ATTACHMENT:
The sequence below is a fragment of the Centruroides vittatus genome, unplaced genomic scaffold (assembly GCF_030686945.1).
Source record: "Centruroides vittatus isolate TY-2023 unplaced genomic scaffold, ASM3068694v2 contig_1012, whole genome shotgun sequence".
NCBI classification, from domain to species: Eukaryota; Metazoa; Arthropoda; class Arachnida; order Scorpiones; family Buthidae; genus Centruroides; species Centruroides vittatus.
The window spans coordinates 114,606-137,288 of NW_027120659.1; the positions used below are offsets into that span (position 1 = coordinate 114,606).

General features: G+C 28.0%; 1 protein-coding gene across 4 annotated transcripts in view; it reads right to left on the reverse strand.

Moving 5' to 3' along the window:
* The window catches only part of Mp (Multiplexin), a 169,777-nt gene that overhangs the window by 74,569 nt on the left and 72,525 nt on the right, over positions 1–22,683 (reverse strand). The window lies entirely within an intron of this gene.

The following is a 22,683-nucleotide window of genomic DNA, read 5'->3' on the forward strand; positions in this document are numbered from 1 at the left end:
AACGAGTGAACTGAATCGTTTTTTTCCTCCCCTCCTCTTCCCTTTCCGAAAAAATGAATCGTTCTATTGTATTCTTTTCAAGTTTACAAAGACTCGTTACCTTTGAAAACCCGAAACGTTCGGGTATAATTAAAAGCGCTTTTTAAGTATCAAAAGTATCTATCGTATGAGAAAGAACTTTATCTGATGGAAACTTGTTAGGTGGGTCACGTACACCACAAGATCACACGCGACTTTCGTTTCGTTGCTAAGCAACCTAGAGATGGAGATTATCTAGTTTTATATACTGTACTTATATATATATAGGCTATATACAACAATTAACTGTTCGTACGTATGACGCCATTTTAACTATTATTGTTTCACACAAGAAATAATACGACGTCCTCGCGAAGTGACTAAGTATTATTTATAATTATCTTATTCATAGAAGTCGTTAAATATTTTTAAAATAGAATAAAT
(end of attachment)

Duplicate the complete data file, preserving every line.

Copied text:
The sequence below is a fragment of the Centruroides vittatus genome, unplaced genomic scaffold (assembly GCF_030686945.1).
Source record: "Centruroides vittatus isolate TY-2023 unplaced genomic scaffold, ASM3068694v2 contig_1012, whole genome shotgun sequence".
NCBI classification, from domain to species: Eukaryota; Metazoa; Arthropoda; class Arachnida; order Scorpiones; family Buthidae; genus Centruroides; species Centruroides vittatus.
The window spans coordinates 114,606-137,288 of NW_027120659.1; the positions used below are offsets into that span (position 1 = coordinate 114,606).

General features: G+C 28.0%; 1 protein-coding gene across 4 annotated transcripts in view; it reads right to left on the reverse strand.

Moving 5' to 3' along the window:
* The window catches only part of Mp (Multiplexin), a 169,777-nt gene that overhangs the window by 74,569 nt on the left and 72,525 nt on the right, over positions 1–22,683 (reverse strand). The window lies entirely within an intron of this gene.

The following is a 22,683-nucleotide window of genomic DNA, read 5'->3' on the forward strand; positions in this document are numbered from 1 at the left end:
AACGAGTGAACTGAATCGTTTTTTTCCTCCCCTCCTCTTCCCTTTCCGAAAAAATGAATCGTTCTATTGTATTCTTTTCAAGTTTACAAAGACTCGTTACCTTTGAAAACCCGAAACGTTCGGGTATAATTAAAAGCGCTTTTTAAGTATCAAAAGTATCTATCGTATGAGAAAGAACTTTATCTGATGGAAACTTGTTAGGTGGGTCACGTACACCACAAGATCACACGCGACTTTCGTTTCGTTGCTAAGCAACCTAGAGATGGAGATTATCTAGTTTTATATACTGTACTTATATATATATAGGCTATATACAACAATTAACTGTTCGTACGTATGACGCCATTTTAACTATTATTGTTTCACACAAGAAATAATACGACGTCCTCGCGAAGTGACTAAGTATTATTTATAATTATCTTATTCATAGAAGTCGTTAAATATTTTTAAAATAGAATAAAT